|SW 42979 33689 (GPS 37min)|
|Visited June 2000||No magnetic anomalies|
Also known as the Giant's Table, the Lanyon
Quoit is most probably the remains of the burial chamber of a long mound or
barrow. The uncertainty is due to the rather rough handling that the monument
has suffered at the the hands of the elements, and the many
"excavators" of the 18th and 19th centuries. The original
surviving structure of the Quoit collapsed during a storm in 1815, it was then
re-erected in 1824 following a local campaign for funds. During the
"restoration" one of the uprights was broken and the capstone was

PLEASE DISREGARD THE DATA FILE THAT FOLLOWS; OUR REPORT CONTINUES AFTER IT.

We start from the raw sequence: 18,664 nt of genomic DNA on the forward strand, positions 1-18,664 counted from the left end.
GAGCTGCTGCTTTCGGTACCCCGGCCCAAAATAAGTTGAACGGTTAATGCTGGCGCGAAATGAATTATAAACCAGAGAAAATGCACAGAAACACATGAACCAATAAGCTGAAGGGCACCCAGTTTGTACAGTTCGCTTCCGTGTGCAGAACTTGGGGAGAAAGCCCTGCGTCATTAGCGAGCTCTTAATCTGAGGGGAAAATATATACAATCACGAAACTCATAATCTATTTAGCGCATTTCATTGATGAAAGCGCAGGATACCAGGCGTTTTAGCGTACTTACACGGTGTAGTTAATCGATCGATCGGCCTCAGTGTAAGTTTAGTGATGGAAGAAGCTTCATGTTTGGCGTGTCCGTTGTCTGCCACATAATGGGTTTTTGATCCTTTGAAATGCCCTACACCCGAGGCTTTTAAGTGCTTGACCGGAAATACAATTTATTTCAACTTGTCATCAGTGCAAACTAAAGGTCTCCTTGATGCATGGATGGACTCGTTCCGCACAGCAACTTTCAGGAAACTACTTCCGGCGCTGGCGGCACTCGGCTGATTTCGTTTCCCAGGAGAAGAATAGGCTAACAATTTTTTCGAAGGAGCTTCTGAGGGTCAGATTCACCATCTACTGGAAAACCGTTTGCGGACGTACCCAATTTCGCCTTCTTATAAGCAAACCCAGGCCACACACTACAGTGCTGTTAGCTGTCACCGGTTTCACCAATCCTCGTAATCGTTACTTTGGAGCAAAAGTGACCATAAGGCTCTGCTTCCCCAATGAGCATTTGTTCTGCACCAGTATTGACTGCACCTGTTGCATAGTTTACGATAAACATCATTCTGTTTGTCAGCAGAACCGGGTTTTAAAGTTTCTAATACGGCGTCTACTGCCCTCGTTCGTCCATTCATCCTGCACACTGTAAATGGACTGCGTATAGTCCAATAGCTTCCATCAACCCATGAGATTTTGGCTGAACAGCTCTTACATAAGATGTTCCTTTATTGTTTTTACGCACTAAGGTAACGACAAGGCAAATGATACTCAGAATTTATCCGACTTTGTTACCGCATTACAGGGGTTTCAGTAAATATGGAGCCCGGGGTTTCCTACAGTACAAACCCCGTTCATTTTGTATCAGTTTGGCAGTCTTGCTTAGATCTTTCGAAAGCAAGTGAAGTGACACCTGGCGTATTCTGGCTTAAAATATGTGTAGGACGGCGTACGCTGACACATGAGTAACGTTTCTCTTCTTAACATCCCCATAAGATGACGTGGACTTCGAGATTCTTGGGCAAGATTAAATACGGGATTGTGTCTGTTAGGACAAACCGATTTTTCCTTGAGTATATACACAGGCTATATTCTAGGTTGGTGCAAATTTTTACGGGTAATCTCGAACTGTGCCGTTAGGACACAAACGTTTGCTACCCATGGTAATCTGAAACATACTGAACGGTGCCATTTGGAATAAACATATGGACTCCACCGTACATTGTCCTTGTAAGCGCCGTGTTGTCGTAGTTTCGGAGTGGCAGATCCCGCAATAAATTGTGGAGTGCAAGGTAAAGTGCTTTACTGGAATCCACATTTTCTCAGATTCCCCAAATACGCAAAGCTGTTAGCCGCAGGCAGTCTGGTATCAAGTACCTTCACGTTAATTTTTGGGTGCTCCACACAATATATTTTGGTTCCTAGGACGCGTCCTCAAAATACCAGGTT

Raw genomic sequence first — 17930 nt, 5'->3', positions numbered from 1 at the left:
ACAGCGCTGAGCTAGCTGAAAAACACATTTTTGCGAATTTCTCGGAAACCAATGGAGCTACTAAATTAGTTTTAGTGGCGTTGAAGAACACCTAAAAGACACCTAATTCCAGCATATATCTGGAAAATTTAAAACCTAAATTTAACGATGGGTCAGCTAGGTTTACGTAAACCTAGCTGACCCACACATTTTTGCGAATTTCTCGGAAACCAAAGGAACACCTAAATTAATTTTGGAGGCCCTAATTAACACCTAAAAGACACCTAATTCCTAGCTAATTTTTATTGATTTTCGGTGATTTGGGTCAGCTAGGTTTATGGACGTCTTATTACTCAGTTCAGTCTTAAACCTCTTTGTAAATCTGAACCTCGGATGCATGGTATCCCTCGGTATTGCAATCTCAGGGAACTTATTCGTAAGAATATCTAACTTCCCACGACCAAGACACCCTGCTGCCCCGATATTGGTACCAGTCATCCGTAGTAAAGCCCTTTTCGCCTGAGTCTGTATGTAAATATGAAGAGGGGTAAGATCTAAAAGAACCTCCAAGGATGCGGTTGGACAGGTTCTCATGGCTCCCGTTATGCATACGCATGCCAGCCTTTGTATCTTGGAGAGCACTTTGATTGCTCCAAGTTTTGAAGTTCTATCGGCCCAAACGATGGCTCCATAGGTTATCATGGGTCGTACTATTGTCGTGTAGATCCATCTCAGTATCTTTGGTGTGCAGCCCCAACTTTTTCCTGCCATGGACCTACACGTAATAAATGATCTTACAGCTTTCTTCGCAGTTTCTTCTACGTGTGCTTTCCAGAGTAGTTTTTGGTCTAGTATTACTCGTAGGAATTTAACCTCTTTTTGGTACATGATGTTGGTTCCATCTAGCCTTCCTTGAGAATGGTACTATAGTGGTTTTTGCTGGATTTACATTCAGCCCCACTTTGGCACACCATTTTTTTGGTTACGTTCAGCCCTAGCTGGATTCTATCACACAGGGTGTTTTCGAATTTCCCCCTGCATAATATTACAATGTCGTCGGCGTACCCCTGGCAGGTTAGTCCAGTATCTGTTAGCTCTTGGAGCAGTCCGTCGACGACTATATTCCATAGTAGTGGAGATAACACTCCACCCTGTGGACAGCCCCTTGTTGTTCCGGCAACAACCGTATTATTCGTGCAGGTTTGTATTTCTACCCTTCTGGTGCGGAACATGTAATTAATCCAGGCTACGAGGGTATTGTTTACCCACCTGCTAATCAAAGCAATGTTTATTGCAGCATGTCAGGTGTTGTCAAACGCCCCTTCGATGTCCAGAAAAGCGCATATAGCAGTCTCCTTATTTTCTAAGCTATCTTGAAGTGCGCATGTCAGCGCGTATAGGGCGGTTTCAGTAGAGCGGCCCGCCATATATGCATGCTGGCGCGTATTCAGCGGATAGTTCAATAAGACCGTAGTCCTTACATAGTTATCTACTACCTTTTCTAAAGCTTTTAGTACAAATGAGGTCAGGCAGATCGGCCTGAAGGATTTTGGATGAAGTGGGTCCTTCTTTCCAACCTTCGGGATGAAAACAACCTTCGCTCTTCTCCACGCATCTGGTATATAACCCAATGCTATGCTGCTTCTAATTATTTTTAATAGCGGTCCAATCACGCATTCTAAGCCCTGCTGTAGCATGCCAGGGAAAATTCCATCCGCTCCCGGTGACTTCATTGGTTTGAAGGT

re-erected (after being rotated ninety degrees!), on the remaining three
uprights, these having first been shortened and squared off. A measure of the
height reduction caused by this process is illustrated by an account by William
Borlase in 1796, describing how a horse and rider could pass beneath the
capstone at that time.
Even after all its rough treatment, the Quoit is still an impressive sight today, the massive capstone measures 5.3 x 2.7m, and weighs in at an estimated 13.5 tons. The remains of the long mound are still visible today, and can be seen in our panoramas from the top of the capstone. The mound seems to have been about 27m long and runs away SSW from the Quoit, at its southern end are the remains of several stone cists. It is unclear if these cists were contemporary with the Quoit, or were later additions, a pattern of re-use of sites over time has been observed at several other long mounds which have survived in better condition.